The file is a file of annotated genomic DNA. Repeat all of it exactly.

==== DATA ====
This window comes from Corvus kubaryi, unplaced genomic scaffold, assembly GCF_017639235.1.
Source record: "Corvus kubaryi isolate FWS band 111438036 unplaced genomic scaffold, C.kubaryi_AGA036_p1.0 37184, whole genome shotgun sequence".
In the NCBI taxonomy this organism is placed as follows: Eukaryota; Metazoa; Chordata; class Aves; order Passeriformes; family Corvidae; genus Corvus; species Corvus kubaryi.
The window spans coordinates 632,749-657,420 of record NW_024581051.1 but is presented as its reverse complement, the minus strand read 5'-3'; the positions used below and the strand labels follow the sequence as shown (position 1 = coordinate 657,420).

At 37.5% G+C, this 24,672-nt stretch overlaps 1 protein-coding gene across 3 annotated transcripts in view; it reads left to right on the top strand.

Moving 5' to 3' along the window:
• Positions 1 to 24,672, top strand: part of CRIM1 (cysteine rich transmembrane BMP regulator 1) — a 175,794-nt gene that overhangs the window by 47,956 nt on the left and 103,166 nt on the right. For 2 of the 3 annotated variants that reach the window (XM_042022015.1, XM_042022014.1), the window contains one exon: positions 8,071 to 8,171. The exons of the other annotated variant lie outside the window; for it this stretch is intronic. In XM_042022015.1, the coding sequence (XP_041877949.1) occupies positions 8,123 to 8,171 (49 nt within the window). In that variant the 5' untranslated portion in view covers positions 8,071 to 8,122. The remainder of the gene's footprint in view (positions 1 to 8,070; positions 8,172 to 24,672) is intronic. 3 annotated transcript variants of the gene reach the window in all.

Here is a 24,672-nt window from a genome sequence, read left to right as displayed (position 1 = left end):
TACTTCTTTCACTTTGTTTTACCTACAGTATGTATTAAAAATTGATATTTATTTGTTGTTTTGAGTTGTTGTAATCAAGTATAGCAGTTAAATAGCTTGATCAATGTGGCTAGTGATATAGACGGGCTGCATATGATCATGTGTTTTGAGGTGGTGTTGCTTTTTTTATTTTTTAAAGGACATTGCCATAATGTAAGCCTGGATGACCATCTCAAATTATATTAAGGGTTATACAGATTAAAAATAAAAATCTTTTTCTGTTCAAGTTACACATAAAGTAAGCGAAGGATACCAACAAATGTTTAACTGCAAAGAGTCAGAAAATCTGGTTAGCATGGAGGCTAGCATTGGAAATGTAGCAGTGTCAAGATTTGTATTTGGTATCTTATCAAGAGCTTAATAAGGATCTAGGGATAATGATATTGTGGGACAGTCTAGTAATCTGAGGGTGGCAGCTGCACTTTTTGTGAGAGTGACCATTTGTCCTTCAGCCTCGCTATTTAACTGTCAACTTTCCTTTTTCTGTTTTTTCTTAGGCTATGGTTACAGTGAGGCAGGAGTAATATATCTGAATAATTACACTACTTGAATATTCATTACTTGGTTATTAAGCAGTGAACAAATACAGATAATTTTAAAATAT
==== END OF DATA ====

This window comes from Corvus kubaryi, unplaced genomic scaffold, assembly GCF_017639235.1.
Source record: "Corvus kubaryi isolate FWS band 111438036 unplaced genomic scaffold, C.kubaryi_AGA036_p1.0 37184, whole genome shotgun sequence".
In the NCBI taxonomy this organism is placed as follows: Eukaryota; Metazoa; Chordata; class Aves; order Passeriformes; family Corvidae; genus Corvus; species Corvus kubaryi.
The window spans coordinates 632,749-657,420 of record NW_024581051.1 but is presented as its reverse complement, the minus strand read 5'-3'; the positions used below and the strand labels follow the sequence as shown (position 1 = coordinate 657,420).

At 37.5% G+C, this 24,672-nt stretch overlaps 1 protein-coding gene across 3 annotated transcripts in view; it reads left to right on the top strand.

Moving 5' to 3' along the window:
• Positions 1 to 24,672, top strand: part of CRIM1 (cysteine rich transmembrane BMP regulator 1) — a 175,794-nt gene that overhangs the window by 47,956 nt on the left and 103,166 nt on the right. For 2 of the 3 annotated variants that reach the window (XM_042022015.1, XM_042022014.1), the window contains one exon: positions 8,071 to 8,171. The exons of the other annotated variant lie outside the window; for it this stretch is intronic. In XM_042022015.1, the coding sequence (XP_041877949.1) occupies positions 8,123 to 8,171 (49 nt within the window). In that variant the 5' untranslated portion in view covers positions 8,071 to 8,122. The remainder of the gene's footprint in view (positions 1 to 8,070; positions 8,172 to 24,672) is intronic. 3 annotated transcript variants of the gene reach the window in all.

Here is a 24,672-nt window from a genome sequence, read left to right as displayed (position 1 = left end):
TACTTCTTTCACTTTGTTTTACCTACAGTATGTATTAAAAATTGATATTTATTTGTTGTTTTGAGTTGTTGTAATCAAGTATAGCAGTTAAATAGCTTGATCAATGTGGCTAGTGATATAGACGGGCTGCATATGATCATGTGTTTTGAGGTGGTGTTGCTTTTTTTATTTTTTAAAGGACATTGCCATAATGTAAGCCTGGATGACCATCTCAAATTATATTAAGGGTTATACAGATTAAAAATAAAAATCTTTTTCTGTTCAAGTTACACATAAAGTAAGCGAAGGATACCAACAAATGTTTAACTGCAAAGAGTCAGAAAATCTGGTTAGCATGGAGGCTAGCATTGGAAATGTAGCAGTGTCAAGATTTGTATTTGGTATCTTATCAAGAGCTTAATAAGGATCTAGGGATAATGATATTGTGGGACAGTCTAGTAATCTGAGGGTGGCAGCTGCACTTTTTGTGAGAGTGACCATTTGTCCTTCAGCCTCGCTATTTAACTGTCAACTTTCCTTTTTCTGTTTTTTCTTAGGCTATGGTTACAGTGAGGCAGGAGTAATATATCTGAATAATTACACTACTTGAATATTCATTACTTGGTTATTAAGCAGTGAACAAATACAGATAATTTTAAAATAT